“A set of ten should figure prominently in the discussion of the teen numbers” Van de Walle, 2014.

2) Patterns

Write the numbers vertically and ask the students to notice any patterns they see. You will be surprised at your student’s or child’s ability to see that numbers repeat from 0-9, or that all the teen numbers have a one in front of it. Bring in the 100 chart! Now you’ve got a starting place for inquiry…why do they all have a one in front? Your goal is to have students come away with the understanding that digits mean different things when they are in different places.

3) Addition

In order to build number sense, you want students to think flexibly about numbers. In other words, can they decompose a number and can they do it in more than one way? When introducing numbers greater than 10, you want your child to decompose them into 10 and some more. This is another reason I love the rekenrek, for its amazing ability to show a number as 10 and some more.

“Mapping the teens number names to a ten and one structure is an important idea.” Van de Walle, 2014.

Counters are great too because they give students practice creating that group of 10: count out 13 ones, but if you group your tens…you have one ten and 3 more. Representing this as an addition sentence is another great connection for your kids to make and is the beginning of learning signs and symbols to represent math problems.

Here is a video of Rory and I learning about numbers greater than 10. Watching it back, I would have done a few things differently (like have my husband look after Oliver!), but I still think it gives you an idea of the 3 strategies in action (concrete manipulatives, patterns and addition)!

Do you have other suggestions of how to build the understanding that digits are different from numbers? I’d love to hear them! Please share them in the comments section below.

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What the heck is a rekenrek?

Never heard of a rekenrek? You’re not alone, but I’m here to tell you, it is one of the best manipulatives for developing number sense in early primary, and you can make it yourself! Originally developed in Holland, it looks like a mini-abacus, but functions quite differently. Although you can have many rows in a rekenrek, it usually comes with just 2 as seen below.

 

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There’s an app for that!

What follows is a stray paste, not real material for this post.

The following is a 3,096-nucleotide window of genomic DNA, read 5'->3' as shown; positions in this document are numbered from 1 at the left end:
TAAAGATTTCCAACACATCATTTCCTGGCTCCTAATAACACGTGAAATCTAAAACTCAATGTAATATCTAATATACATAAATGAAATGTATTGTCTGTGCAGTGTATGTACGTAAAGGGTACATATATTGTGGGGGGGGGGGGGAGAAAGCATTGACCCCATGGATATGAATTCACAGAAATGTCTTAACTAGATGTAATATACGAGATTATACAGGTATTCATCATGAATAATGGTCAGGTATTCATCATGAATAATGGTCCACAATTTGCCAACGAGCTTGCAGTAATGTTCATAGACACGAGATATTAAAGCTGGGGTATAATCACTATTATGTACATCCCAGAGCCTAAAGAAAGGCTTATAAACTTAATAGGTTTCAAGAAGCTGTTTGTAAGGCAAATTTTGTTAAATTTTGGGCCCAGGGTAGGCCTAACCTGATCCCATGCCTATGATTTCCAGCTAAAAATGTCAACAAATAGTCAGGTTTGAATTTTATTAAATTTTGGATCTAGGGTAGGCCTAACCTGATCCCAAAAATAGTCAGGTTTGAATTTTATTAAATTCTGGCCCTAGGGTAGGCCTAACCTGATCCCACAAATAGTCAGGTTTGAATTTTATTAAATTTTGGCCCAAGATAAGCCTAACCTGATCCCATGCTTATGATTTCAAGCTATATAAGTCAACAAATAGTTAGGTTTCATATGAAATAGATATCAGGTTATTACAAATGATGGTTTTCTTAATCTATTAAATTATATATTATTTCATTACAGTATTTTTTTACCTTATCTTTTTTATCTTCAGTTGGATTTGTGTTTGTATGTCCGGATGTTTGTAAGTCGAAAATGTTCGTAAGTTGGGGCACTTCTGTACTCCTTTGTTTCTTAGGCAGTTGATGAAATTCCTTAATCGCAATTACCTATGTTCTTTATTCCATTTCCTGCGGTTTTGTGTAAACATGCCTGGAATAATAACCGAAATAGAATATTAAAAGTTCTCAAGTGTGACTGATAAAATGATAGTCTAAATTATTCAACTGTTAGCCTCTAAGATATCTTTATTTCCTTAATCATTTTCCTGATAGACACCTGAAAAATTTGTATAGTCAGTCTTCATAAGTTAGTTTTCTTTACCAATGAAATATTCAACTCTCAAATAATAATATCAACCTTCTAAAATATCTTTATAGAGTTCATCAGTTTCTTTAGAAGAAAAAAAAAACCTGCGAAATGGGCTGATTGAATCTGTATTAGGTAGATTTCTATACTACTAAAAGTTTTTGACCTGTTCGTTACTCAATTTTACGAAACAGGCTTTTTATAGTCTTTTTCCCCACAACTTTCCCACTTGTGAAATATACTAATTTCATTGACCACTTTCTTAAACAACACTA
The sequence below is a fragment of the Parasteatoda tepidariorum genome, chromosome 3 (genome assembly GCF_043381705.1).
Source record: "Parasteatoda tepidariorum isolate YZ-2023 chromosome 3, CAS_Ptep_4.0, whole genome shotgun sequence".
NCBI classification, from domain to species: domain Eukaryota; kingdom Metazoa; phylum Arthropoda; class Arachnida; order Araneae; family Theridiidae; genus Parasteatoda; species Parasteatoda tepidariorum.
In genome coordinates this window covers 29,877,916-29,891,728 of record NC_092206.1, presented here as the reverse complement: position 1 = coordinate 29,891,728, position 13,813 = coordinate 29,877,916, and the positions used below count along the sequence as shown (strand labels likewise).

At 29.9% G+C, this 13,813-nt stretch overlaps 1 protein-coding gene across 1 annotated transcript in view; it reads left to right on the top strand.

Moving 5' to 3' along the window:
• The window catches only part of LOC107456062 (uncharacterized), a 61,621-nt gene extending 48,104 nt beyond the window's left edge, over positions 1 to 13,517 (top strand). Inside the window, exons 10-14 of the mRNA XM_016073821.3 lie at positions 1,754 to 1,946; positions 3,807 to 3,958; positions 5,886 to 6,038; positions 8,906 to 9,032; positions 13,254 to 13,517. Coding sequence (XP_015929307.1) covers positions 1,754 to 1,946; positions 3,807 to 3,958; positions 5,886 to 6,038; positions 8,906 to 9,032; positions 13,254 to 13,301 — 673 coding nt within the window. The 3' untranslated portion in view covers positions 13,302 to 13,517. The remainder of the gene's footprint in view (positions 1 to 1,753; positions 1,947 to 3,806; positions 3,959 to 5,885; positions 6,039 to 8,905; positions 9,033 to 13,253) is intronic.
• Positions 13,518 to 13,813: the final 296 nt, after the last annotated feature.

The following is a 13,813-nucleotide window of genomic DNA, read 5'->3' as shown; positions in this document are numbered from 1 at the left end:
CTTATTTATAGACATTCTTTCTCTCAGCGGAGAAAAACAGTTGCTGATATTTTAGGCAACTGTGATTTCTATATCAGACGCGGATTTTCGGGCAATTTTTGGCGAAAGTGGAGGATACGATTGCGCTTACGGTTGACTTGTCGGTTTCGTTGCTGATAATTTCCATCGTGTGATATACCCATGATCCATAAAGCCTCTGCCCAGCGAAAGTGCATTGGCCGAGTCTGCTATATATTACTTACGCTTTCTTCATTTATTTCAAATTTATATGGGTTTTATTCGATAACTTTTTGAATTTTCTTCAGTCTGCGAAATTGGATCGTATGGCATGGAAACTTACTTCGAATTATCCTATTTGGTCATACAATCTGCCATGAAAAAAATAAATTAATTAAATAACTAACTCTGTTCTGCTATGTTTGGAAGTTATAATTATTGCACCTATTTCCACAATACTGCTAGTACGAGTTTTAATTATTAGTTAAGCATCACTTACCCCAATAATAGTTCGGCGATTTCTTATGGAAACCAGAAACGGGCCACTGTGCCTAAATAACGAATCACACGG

Why do I think it is the best manipulative out there? Well, let’s start with pre-school. It is a great instrument for working on one-to-one correspondence, counting and cardinality. Watch how Oliver (3 years old) easily subitizes a group of 5 on his first try with a rekenrek!

Not convinced yet? This math model offers teaching opportunities ranging from pre-school all the way to grade 2! Here’s a list of the other math milestones you can use it for:

  • Counting strategies: count all, count on, see groups.
  • Visualize numbers 1-20.
  • Develop benchmarks of 5 and 10.
  • Commutative property.
  • Number conservation.
  • Decompose and recompose numbers.
  • Subitizing.
  • Addition – subtraction relationships.
  • Math facts to 20.
  • Visualize doubles and doubles plus one, one or two more and one or two less .

Here is a video of Rory and I exploring some of these things on our home-made rekenrek.

Are you still thinking to yourself: “I can do all of this using 10 frames or unifix cubes” so what’s the big deal?” I’m definitely not saying: ditch the others; children should be exposed to many different manipulatives, but here’s a few reasons why rekenreks should be one of your first choices:

Rekenreks are concrete. There is often this push to move students to think abstractly too soon despite Piaget’s theory which states: children may remain in the pre-operational stage, and thus not able to mentally manipulate information, until the age of 7! Rekenreks are a concrete model that children can use to do their work, to communicate about their work, and to assess their work. Worksheets should be a method to RECORD their work. If you move too quickly to worksheets without giving the developmentally-appropriate materials to complete them, you may be hindering the development of true understanding. Rekenreks help develop the true understanding at a developmentally appropriate level.

Rekenreks have a 5 structure instead of a 10 structure; as a result this is a useful first step to learning place value. Young children find unitizing a group of 10 (seeing a group of 10 as one ten) difficult and this is what place value is. A rekenrek helps children unitize a group of 5 first, and then 10. In other words, it establishes those major benchmarks of 5 and 10, which will aid in subitizing skills (knowing the number without counting) and later in unitizing skills (seeing a group of 10 as one 10).

Rekenreks allow students to count in groups. When using unifix cubes or counters, children are manipulating one block or counter at a time in order to put them together. With the rekenrek, children can move a group of objects (i.e. 4) at one time. This means moving from a manipulative that requires counting all (counters), to one that encourages counting groups.

Rekenreks help in the development of pattern recognition. Pattern recognition is the basis of number sense and its development begins in the early years. Identifying patterns in pre-school leads to pattern recognition with numbers, which ultimately leads to greater number sense all around. By seeing what 5 is on a rekenrek, and then 5 and 1 more, and then 5 and 2 more, children begin to ‘see’ these patterns in their mind and thus master math facts. This leads to the next point…